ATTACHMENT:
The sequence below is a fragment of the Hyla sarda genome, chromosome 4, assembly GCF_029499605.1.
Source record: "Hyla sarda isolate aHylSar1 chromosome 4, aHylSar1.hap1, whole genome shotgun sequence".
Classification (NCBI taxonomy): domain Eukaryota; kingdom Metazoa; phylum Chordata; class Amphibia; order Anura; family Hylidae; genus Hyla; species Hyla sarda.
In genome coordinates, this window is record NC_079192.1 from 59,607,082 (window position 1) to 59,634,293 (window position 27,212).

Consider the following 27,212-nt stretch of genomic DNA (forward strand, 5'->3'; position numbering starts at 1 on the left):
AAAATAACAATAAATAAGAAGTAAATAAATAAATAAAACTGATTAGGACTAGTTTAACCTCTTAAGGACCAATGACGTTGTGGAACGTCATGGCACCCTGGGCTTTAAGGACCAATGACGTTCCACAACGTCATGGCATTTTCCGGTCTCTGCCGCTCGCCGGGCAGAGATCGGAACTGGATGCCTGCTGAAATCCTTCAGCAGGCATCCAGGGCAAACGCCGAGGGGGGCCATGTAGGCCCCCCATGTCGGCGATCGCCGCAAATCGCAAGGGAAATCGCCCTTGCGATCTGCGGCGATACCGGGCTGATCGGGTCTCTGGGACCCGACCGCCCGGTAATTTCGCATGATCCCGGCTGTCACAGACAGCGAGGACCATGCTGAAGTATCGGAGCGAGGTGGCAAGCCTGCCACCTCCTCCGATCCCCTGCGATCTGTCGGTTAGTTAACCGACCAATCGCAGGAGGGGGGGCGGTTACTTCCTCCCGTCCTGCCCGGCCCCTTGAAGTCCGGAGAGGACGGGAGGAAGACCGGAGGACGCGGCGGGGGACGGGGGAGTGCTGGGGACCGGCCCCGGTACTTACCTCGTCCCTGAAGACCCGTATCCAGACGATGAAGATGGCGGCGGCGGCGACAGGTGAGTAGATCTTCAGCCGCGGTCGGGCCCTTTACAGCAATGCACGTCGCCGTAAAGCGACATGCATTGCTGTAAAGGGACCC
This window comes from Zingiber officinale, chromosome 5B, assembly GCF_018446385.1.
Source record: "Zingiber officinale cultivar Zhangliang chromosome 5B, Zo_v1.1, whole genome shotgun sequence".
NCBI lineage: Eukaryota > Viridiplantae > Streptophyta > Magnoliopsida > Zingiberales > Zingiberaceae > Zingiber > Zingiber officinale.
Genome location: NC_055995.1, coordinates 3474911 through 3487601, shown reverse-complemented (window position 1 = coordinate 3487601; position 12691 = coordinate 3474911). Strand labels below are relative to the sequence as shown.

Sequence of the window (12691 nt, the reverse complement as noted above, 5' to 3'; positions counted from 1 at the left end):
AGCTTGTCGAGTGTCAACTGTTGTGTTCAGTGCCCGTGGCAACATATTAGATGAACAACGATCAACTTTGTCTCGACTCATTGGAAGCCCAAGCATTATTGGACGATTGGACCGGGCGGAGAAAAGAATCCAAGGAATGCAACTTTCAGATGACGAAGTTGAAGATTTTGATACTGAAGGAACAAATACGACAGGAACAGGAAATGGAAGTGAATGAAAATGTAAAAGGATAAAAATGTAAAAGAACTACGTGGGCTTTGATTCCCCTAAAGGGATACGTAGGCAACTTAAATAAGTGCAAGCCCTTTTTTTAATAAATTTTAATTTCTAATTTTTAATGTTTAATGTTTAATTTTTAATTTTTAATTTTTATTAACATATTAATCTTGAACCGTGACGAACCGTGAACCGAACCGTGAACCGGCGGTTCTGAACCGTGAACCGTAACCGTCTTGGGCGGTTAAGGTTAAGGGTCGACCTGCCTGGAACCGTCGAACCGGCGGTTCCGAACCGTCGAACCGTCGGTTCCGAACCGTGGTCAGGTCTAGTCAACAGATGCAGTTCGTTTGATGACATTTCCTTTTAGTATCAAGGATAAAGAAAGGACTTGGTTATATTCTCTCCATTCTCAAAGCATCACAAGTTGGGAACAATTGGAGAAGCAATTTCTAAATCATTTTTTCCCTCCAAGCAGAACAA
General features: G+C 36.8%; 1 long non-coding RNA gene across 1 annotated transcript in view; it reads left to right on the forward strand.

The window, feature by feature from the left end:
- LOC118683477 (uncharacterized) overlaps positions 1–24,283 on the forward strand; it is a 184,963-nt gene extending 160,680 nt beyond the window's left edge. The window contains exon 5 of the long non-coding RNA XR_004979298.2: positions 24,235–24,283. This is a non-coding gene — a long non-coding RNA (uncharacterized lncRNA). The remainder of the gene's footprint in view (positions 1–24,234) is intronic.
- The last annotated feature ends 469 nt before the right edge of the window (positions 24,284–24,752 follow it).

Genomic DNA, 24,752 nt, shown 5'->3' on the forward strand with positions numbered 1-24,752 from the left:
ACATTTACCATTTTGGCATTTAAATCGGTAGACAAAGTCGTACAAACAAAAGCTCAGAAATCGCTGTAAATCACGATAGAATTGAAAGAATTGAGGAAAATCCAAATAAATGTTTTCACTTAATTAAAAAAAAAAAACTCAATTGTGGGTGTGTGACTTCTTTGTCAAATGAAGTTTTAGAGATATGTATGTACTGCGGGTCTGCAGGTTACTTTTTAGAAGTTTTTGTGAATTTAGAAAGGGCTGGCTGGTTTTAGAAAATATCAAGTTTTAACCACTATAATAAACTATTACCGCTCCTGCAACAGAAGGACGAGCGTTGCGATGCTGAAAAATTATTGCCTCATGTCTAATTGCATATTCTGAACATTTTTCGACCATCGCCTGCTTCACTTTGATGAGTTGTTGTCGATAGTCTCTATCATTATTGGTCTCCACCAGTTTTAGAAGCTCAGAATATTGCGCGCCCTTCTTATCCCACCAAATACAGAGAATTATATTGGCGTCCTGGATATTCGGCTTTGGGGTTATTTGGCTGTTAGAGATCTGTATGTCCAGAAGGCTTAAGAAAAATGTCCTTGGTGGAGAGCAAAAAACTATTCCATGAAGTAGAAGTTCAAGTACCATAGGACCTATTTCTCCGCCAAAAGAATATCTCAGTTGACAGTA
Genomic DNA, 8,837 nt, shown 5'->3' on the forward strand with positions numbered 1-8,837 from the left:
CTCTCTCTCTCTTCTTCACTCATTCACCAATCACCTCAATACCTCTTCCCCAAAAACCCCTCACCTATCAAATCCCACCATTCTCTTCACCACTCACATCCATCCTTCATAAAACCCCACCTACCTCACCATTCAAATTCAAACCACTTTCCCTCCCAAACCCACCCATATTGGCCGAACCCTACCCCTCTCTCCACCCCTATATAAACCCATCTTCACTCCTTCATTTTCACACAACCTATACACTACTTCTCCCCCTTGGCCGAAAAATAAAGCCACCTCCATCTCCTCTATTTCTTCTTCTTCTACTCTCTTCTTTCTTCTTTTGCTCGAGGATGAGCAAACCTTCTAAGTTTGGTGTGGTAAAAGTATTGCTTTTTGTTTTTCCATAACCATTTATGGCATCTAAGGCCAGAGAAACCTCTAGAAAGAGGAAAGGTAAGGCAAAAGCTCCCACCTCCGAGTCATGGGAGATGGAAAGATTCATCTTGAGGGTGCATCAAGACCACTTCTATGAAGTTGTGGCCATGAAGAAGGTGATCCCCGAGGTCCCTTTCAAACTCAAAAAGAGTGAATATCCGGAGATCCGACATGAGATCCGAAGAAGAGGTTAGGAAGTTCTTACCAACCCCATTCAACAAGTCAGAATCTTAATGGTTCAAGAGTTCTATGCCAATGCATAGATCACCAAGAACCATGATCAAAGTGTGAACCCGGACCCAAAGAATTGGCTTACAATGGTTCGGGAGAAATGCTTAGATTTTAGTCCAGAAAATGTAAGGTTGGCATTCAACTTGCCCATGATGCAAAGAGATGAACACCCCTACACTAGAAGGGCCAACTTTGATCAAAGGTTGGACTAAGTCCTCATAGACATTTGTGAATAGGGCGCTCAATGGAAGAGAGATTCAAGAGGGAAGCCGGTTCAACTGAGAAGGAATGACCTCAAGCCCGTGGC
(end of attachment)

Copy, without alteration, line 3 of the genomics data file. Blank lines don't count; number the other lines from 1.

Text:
Classification (NCBI taxonomy): domain Eukaryota; kingdom Metazoa; phylum Chordata; class Amphibia; order Anura; family Hylidae; genus Hyla; species Hyla sarda.